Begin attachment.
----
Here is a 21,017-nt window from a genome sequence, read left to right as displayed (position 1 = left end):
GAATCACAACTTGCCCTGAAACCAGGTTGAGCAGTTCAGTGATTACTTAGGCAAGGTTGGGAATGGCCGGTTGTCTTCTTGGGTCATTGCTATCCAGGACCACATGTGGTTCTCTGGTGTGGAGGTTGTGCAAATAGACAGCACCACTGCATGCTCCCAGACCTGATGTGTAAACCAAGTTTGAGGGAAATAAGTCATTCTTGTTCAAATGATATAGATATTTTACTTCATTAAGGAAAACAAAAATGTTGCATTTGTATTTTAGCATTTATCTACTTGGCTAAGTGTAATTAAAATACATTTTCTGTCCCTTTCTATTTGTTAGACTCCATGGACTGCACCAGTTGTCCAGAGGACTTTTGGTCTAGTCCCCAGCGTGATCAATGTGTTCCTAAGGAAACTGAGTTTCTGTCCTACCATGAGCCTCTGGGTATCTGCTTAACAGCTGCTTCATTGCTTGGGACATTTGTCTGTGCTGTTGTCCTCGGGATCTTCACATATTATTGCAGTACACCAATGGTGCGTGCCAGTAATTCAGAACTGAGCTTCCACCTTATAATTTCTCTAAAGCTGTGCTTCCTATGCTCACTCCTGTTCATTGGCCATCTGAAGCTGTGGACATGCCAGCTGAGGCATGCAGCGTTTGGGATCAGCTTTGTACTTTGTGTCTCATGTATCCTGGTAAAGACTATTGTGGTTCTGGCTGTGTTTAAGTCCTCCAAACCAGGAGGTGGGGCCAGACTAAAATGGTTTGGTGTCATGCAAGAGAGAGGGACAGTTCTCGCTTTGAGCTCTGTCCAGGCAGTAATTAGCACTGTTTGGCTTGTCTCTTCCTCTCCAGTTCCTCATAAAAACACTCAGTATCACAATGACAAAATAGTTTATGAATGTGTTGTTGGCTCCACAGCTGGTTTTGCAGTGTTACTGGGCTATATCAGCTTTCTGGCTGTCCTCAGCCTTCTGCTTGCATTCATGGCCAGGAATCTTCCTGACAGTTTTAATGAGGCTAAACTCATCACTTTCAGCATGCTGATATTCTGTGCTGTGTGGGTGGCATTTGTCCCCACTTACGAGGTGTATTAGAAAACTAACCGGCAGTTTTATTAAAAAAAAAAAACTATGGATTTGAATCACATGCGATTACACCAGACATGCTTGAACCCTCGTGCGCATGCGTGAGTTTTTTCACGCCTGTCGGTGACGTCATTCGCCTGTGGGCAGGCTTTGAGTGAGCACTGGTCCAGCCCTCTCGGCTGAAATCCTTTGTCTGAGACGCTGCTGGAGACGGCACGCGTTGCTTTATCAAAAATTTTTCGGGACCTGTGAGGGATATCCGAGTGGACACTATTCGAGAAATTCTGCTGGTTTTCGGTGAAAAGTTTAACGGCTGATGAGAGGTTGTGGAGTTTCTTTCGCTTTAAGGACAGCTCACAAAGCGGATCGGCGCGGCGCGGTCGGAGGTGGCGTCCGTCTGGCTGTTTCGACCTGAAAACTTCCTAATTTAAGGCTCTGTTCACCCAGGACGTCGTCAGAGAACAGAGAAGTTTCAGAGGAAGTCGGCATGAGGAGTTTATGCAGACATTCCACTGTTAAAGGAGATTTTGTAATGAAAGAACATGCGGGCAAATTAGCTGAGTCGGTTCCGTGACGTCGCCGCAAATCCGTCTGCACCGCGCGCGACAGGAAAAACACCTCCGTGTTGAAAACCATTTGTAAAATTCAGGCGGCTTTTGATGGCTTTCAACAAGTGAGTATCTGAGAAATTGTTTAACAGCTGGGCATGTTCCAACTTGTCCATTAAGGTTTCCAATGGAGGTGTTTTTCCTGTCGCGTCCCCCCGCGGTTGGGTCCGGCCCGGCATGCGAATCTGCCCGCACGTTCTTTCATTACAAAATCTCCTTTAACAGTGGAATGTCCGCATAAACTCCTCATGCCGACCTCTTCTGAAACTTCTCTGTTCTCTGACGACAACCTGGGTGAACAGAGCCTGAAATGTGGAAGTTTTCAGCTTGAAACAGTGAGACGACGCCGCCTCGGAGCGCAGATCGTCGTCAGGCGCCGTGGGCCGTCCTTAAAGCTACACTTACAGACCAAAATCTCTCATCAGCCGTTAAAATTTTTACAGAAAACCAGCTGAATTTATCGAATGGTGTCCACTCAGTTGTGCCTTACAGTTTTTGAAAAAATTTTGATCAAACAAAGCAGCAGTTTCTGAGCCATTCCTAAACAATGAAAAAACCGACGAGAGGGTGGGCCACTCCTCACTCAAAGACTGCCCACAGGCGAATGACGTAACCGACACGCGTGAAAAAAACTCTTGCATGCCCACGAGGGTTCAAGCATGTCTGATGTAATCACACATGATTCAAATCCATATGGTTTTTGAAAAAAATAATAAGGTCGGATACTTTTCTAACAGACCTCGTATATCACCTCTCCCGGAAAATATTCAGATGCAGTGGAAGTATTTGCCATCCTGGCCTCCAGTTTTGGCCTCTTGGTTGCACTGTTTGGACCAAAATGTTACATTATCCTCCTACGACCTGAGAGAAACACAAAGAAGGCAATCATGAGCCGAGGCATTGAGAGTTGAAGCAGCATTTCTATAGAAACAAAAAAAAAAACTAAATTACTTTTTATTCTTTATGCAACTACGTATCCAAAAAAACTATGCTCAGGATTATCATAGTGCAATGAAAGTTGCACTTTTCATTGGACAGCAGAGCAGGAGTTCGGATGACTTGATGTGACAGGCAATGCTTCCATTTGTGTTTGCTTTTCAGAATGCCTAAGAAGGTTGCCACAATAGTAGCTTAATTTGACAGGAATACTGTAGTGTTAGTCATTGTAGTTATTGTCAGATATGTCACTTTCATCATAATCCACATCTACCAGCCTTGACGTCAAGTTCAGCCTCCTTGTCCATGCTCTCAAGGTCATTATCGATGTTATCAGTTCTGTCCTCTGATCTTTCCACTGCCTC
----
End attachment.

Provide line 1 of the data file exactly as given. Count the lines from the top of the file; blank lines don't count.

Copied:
Here is a 21,017-nt window from a genome sequence, read left to right as displayed (position 1 = left end):